When travelling to Sweden there are some regulations that you may have to know about regarding the goods that you bring. What you may bring, depend on if you enter Sweden from another EU country or from a country outside the EU.
There are some goods that are restricted to import to Sweden. Goods like firearms, dangerous articles, narcotics, animals and medicine. You can't bring goods from endangered species (CITES) into Sweden at any time without special permit. Goods that you are using during your trip like clothes, cameras can be brought into Sweden duty-free. If you are arriving to Sweden from a non EU-country you can only bring goods with you (not alcohol or tobacco) for a maximum of (430 €) 4 300 SEK if you travel with a commercial airline or ferryline or (300 €) 3 000 SEK if you travel in any other way without paying any duty or tax.
Remember that some goods like antiques may be restricted for export from Sweden.
When you travel to Sweden you often need permission from the Swedish Police to transport arms or dangerous articles over the border.
There are in general no restrictions on bringing food stuff for personal use from another EU-country to Sweden.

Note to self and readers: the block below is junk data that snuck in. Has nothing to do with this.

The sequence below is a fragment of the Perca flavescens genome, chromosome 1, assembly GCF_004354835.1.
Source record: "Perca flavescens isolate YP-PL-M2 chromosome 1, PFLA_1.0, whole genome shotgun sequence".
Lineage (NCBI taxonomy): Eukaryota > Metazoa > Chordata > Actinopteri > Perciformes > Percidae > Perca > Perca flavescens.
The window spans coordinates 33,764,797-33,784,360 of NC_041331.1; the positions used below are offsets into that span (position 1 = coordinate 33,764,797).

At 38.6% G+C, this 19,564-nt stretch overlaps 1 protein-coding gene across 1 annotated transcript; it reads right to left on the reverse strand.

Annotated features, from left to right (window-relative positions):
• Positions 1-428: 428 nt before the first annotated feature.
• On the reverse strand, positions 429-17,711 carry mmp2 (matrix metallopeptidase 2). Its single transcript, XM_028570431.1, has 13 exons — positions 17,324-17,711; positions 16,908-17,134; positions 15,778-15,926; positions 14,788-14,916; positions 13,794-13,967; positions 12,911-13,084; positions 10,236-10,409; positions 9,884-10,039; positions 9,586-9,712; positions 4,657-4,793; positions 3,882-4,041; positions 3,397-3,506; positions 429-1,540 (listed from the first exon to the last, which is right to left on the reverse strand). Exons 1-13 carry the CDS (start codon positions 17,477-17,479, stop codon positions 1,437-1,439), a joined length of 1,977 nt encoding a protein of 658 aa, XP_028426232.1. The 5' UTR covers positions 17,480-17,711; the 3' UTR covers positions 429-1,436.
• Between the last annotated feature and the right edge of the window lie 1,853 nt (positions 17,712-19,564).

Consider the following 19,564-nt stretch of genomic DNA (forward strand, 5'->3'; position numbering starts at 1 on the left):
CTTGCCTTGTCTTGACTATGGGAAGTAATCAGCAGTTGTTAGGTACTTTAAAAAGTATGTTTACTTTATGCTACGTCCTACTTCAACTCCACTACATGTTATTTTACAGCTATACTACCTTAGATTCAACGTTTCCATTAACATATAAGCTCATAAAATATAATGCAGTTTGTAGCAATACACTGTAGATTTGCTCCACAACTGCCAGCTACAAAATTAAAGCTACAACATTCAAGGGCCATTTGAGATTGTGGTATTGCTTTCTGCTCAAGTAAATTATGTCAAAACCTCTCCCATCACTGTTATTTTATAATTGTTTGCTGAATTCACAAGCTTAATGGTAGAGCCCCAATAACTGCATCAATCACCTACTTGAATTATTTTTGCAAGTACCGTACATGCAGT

Food stuff from a country outside of the EU can not be brought to Sweden without a permit from the Swedish Board of Agriculture.
When you travel to Sweden you may bring prescription drugs, but only if you intend to use them for a medical reason and it is for your personal use. You are also allowed to bring medicine for pets that are travelling with you, if it has been prescribed by a veterinary surgeon.
Swedish Customs provides important general information about the regulations concerning travel with animals. The Swedish Board of Agriculture is the public authority responsible for regulations on importing animals into Sweden. Please contact them for further information.
Animals and products from animals of endangered species are not allowed to be taken into Sweden without a permit from the Swedish Board of Agriculture.
If you are a Swedish resident and bringing back goods that you bought in a non EU country there are some things you have to think about.
If you are travelling to Sweden in a pleasure boat there are some regulations to think about. If you have goods to declare you must take contact with the Swedish Customs, and if you are coming from a country outside of the Schengen area you must go to a border crossing point.
All travellers entering or leaving the EU with € 10 000 or more in cash must declare the sum to Customs in order to comply with European Regulation (EC) No 1889/2005.
Cash control (Paper form)
Any person wishing to export an item of historic interest from Sweden must obtain permission to do so. Read more about regulations regarding items that has an historic interest at this link to the Swedish national heritage board.
For more information about tax-free shopping in Sweden, please turn to GlobalBlue.